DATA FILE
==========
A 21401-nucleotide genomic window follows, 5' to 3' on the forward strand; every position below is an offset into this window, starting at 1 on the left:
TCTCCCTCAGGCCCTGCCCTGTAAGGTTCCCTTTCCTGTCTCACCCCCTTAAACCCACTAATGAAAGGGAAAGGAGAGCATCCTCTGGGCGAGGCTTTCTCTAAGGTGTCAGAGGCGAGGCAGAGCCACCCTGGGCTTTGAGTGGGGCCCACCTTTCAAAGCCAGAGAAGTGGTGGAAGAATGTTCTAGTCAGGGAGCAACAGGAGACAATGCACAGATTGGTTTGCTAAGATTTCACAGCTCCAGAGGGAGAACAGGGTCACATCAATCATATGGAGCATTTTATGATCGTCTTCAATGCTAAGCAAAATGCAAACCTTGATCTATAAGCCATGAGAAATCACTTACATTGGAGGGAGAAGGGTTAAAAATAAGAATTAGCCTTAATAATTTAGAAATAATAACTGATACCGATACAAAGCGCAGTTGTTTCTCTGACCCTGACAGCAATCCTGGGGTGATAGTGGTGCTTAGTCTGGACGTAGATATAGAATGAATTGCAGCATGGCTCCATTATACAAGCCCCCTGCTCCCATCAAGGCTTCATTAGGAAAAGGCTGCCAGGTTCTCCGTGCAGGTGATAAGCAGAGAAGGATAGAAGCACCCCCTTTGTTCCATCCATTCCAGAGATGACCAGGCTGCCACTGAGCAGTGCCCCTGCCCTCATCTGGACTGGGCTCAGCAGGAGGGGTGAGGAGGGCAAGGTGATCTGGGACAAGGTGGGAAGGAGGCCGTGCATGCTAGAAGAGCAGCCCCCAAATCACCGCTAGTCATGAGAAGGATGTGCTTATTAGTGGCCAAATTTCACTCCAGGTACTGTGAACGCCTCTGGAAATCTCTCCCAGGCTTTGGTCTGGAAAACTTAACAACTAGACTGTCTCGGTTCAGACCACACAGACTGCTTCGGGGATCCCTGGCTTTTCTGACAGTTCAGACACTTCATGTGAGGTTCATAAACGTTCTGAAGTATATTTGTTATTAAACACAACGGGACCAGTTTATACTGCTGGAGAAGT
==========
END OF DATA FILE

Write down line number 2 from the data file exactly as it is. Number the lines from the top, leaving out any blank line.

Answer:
TCTCCCTCAGGCCCTGCCCTGTAAGGTTCCCTTTCCTGTCTCACCCCCTTAAACCCACTAATGAAAGGGAAAGGAGAGCATCCTCTGGGCGAGGCTTTCTCTAAGGTGTCAGAGGCGAGGCAGAGCCACCCTGGGCTTTGAGTGGGGCCCACCTTTCAAAGCCAGAGAAGTGGTGGAAGAATGTTCTAGTCAGGGAGCAACAGGAGACAATGCACAGATTGGTTTGCTAAGATTTCACAGCTCCAGAGGGAGAACAGGGTCACATCAATCATATGGAGCATTTTATGATCGTCTTCAATGCTAAGCAAAATGCAAACCTTGATCTATAAGCCATGAGAAATCACTTACATTGGAGGGAGAAGGGTTAAAAATAAGAATTAGCCTTAATAATTTAGAAATAATAACTGATACCGATACAAAGCGCAGTTGTTTCTCTGACCCTGACAGCAATCCTGGGGTGATAGTGGTGCTTAGTCTGGACGTAGATATAGAATGAATTGCAGCATGGCTCCATTATACAAGCCCCCTGCTCCCATCAAGGCTTCATTAGGAAAAGGCTGCCAGGTTCTCCGTGCAGGTGATAAGCAGAGAAGGATAGAAGCACCCCCTTTGTTCCATCCATTCCAGAGATGACCAGGCTGCCACTGAGCAGTGCCCCTGCCCTCATCTGGACTGGGCTCAGCAGGAGGGGTGAGGAGGGCAAGGTGATCTGGGACAAGGTGGGAAGGAGGCCGTGCATGCTAGAAGAGCAGCCCCCAAATCACCGCTAGTCATGAGAAGGATGTGCTTATTAGTGGCCAAATTTCACTCCAGGTACTGTGAACGCCTCTGGAAATCTCTCCCAGGCTTTGGTCTGGAAAACTTAACAACTAGACTGTCTCGGTTCAGACCACACAGACTGCTTCGGGGATCCCTGGCTTTTCTGACAGTTCAGACACTTCATGTGAGGTTCATAAACGTTCTGAAGTATATTTGTTATTAAACACAACGGGACCAGTTTATACTGCTGGAGAAGT